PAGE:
A press conference Monday on the steps of the State House signaled the beginning of a new push to establish driver’s licenses for New Jersey residents even if they can’t prove they’re in the U.S. legally.

(Mulecan, ThinkStock)

Lawmakers and advocates lauded legislation (A-4425) to make their hope a reality, but it was clear there would be vocal and staunch opposition.

“I believe that every individual should have the right to apply for a driver’s license in the State of New Jersey,” said Assemblywoman Annette Quijano (D-Union). “This is not a new concept.”

The other states with laws already on the books that were similar to the Garden State proposal included:

  • California
  • Colorado
  • Connecticut
  • Hawaii
  • Illinois
  • Maryland
  • Nevada
  • New Mexico
  • Utah
  • Vermont
  • Washington

“We are urging passage of this law which would expand driver’s licenses to all New Jerseyans and would make our roads safer,” said Johanna Calle, program coordinator for the NJ Alliance for Immigrant Justice. “This law would benefit hundreds of thousands of people and would bring millions of dollars of revenue to our state.”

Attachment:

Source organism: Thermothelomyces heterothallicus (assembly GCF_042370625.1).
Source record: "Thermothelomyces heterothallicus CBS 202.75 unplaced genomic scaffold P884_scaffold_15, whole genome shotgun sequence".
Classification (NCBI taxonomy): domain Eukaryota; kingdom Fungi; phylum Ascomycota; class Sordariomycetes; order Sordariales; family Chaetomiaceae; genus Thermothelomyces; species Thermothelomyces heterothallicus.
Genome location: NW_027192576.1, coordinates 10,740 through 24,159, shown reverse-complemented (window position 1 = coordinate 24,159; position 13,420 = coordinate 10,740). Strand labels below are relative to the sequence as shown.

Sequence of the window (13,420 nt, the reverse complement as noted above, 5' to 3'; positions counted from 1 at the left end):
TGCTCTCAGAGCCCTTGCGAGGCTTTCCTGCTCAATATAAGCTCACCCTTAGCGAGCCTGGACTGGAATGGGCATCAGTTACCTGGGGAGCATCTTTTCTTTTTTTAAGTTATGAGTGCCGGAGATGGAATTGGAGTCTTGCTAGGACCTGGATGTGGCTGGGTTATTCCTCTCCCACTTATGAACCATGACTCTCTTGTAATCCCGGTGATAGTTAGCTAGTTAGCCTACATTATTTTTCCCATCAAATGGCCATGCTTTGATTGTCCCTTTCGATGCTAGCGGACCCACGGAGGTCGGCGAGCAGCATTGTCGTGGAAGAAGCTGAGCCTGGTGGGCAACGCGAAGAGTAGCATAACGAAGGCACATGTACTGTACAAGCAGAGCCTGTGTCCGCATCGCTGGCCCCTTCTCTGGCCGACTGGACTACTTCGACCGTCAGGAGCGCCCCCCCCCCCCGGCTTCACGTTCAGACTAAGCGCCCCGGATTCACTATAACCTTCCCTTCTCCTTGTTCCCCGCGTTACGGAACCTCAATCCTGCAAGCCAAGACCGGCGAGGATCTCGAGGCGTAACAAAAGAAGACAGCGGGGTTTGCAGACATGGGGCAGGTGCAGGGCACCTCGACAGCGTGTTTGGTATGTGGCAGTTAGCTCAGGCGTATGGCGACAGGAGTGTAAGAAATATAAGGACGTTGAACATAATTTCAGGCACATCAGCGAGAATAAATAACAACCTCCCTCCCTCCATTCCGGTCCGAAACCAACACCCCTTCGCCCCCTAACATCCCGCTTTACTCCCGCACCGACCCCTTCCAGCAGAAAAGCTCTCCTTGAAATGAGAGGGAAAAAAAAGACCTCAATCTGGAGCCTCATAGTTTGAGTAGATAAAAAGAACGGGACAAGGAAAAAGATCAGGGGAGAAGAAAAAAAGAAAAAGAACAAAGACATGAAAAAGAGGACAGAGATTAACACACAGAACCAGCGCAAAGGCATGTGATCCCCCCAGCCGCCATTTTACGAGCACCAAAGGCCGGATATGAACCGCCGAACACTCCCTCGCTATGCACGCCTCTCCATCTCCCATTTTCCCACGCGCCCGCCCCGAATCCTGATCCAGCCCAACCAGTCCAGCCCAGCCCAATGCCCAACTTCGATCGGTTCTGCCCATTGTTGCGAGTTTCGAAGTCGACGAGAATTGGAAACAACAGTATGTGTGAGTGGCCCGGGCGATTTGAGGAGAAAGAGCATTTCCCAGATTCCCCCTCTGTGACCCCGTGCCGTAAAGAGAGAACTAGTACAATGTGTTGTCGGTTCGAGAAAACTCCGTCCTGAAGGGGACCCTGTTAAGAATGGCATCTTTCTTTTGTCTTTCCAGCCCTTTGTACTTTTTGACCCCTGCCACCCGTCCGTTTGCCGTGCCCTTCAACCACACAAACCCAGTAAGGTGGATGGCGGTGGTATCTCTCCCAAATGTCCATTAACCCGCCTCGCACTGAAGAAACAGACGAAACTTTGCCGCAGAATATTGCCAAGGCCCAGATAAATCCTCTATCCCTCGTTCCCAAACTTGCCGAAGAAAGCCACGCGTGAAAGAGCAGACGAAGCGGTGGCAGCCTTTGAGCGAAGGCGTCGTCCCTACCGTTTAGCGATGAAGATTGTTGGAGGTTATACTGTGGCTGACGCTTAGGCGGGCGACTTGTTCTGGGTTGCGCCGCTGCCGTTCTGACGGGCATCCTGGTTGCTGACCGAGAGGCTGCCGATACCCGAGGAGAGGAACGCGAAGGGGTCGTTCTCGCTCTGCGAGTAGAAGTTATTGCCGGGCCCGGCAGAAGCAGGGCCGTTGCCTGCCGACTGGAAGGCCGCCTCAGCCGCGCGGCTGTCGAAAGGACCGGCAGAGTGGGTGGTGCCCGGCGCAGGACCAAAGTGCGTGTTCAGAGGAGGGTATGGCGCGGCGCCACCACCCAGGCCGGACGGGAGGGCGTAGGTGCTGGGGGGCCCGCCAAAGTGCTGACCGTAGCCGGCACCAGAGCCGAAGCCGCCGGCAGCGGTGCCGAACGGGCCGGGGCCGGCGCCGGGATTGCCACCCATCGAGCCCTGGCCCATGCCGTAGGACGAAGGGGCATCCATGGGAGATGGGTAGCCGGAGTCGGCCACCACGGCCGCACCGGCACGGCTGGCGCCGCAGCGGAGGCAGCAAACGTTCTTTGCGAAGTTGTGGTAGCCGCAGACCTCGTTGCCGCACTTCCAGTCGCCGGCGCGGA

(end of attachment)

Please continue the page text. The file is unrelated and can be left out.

The argument was that roads would be safer because the immigrants here illegally would have to pass the same driver’s license test that legal residents have to pass and revenue would be generated because the immigrants would have to buy insurance. One lawmaker wasn’t buying that at all.

“I oppose giving driver’s license to individuals who cannot prove their lawful presence in the United States,” said Assemblyman Ron Dancer (R-Jackson). “This is a homeland security issue. It’s not about bringing more revenues into the State of New Jersey.”

The U.S. Dept. of Homeland Security commended California’s efforts to improve the security of their driver’s licenses and identification cards with the law according to Quijano.

“If this design is good enough to satisfy the U.S. Dept. of Homeland Security, then it’s good enough for New Jersey,” Quijano, the chairperson of the Assembly Homeland Security Committee, said. She said she would rename her bill the “NJ Safe and Responsible Drivers Act.”

Dancer remains opposed. He said legal U.S. residents who apply for a driver’s license in the Garden State have to provide six points of identification so it would be a double standard to let immigrants here illegally get licenses without providing any proof that they are who they say they are.